Gates: Some Troops Could Leave Afghanistan Early

Mar. 9: Secretary of Defense Robert Gates meets with RC South Commander Major General Nick Carter at Kandahar Air Base.

Mar. 9: Secretary of Defense Robert Gates meets with RC South Commander Major General Nick Carter at Kandahar Air Base.  (AP)

POLE CHAKI TRAINING BASE, Afghanistan - U.S. Defense Secretary Robert Gates raised the possibility Wednesday that some of the U.S. forces involved in the Afghanistan surge could leave the country before President Barack Obama's announced July 2011 date to begin withdrawal.

Without giving specifics, Gates said, "It would have to be conditions-based."

Gates made the remarks during a visit to a dust-blown training ground in Kabul province where Afghan soldiers come for weeks of training under U.S. and British instruction. British Brigadier Simon Levy told Gates that if NATO countries contribute more trainers, the project to expand the Afghan army will keep pace.

The goal is to reach 134,000 trained forces this fall. The Pentagon hopes the Afghans will soon ease the load on U.S. forces.

In a press conference with Gates, Afghan Defense Minister Abdul Rahim Wardak said his troops are eager to take on the responsibility for defending the country, but gave no indication of when that might be possible.

Gates said, "We will begin that transition no later than July of 2011, but the pace will depend also on conditions on the ground."

Still, the Pentagon chief said, "We should not be too impatient."

Gates watched as Afghan troops dealt with a simulated roadside bomb explosion. He stood on an embankment above the road as Afghan soldiers leapt out of a convoy, tended to casualties and contained the explosive.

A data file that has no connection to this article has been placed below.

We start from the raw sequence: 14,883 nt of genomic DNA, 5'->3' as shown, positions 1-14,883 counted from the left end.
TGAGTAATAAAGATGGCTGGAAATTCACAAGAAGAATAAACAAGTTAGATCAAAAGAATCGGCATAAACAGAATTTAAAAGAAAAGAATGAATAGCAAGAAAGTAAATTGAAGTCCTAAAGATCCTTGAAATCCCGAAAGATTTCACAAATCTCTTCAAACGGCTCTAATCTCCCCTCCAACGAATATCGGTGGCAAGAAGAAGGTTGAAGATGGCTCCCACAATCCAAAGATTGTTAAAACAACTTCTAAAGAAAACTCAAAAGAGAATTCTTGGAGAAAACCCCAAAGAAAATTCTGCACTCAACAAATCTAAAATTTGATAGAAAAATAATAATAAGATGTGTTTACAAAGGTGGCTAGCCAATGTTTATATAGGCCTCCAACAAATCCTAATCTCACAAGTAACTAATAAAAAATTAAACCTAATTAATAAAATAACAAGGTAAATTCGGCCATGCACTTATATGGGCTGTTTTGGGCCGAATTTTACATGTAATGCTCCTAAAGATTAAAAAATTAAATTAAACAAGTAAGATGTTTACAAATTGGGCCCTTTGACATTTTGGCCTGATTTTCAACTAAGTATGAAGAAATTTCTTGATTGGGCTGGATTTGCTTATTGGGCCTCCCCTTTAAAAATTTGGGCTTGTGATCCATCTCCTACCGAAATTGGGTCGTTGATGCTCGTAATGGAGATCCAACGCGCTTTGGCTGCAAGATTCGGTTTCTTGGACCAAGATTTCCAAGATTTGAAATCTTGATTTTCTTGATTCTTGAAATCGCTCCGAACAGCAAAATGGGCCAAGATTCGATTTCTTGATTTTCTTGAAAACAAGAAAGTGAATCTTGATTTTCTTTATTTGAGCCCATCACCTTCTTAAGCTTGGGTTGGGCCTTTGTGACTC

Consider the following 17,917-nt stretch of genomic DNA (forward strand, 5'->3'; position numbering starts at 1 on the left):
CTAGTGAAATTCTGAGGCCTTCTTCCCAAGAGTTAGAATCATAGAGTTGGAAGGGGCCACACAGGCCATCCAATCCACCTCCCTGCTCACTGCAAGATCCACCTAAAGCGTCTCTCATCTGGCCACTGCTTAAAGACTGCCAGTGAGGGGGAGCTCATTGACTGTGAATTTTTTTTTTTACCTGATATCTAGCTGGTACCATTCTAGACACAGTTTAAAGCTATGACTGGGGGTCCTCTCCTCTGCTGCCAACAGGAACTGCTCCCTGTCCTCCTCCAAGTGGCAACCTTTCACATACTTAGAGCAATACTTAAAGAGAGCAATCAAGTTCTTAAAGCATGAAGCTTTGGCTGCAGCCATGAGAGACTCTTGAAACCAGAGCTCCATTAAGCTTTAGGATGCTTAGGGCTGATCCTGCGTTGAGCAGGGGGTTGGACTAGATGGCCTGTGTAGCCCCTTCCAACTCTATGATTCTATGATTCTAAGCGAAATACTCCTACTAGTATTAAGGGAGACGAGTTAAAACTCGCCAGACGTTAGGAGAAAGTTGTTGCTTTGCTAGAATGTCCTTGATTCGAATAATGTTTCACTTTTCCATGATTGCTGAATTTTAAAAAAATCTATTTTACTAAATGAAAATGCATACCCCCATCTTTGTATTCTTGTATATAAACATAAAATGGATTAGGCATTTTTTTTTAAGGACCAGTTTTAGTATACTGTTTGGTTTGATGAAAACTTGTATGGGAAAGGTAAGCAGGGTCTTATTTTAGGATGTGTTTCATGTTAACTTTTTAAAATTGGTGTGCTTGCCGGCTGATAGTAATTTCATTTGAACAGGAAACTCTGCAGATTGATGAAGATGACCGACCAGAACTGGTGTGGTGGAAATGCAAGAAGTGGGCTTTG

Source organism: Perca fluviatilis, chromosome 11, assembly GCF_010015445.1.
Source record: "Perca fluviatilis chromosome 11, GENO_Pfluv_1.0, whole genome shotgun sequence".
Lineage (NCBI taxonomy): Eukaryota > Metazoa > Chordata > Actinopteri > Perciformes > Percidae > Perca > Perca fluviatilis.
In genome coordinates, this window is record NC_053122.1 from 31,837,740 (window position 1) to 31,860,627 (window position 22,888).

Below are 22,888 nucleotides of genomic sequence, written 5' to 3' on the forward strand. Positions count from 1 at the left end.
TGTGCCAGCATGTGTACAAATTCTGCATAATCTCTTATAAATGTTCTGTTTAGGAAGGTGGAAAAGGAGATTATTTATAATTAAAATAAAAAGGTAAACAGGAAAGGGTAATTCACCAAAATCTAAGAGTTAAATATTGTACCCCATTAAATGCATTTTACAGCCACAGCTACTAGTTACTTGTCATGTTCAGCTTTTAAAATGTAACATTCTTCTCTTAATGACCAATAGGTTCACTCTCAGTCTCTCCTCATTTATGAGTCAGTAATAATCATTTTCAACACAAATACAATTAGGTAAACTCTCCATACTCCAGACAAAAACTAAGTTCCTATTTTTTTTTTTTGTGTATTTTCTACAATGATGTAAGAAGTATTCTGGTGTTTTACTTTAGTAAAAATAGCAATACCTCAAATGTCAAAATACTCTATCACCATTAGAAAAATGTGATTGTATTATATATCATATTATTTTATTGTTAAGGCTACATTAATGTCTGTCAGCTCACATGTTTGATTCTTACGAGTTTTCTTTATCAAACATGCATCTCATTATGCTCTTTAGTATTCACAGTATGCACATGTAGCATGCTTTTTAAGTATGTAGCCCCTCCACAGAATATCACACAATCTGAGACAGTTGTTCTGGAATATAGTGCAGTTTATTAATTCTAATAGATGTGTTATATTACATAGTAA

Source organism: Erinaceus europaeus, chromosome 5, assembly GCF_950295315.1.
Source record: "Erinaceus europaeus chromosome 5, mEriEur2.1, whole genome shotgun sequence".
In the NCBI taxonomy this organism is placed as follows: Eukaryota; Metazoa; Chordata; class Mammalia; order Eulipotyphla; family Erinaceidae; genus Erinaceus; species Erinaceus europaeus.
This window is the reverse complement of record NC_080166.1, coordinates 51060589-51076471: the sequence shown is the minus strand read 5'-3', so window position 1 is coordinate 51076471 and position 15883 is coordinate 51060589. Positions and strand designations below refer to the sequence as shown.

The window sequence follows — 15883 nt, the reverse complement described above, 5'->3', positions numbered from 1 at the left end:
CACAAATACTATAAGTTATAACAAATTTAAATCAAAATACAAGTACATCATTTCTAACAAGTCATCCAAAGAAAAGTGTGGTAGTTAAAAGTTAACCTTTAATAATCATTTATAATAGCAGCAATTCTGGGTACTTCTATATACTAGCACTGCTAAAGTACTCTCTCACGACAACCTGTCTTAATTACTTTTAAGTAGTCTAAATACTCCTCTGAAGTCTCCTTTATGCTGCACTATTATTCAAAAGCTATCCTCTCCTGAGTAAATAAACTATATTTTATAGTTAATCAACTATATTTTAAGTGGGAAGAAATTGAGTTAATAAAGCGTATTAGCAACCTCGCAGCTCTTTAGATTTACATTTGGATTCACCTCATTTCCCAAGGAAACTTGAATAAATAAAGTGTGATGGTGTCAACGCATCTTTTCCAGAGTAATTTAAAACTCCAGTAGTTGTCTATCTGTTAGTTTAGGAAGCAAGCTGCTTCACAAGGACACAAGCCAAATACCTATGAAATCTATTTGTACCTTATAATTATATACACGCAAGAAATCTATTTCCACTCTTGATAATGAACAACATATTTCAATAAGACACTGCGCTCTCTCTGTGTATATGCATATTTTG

He said he was very impressed by what he saw.

"Although attention may be focused on operations in the south today, the training that is going on in this facility is even more important," he said. "At the end of the day, only Afghans will be able to provide long-term security for Afghanistan."

U.S. forces are engaged in a major offensive against Taliban fighters in southern Afghanistan. Gates visited some of those troops Tuesday.

Reporters also asked Gates about Iranian President Mahmoud Ahmadinejad's announced visit to Afghanistan on Wednesday.

"It's certainly bothersome," he said. "We think Afghanistan should have good relations with all its neighbors, but we want all of Afghanistan's neighbors" to deal fairly with President Hamid Karzai's government.

Gates has accused Tehran of "playing a double game" in Afghanistan by trying to woo the Afghan government while undermining U.S. and NATO efforts by helping the Taliban.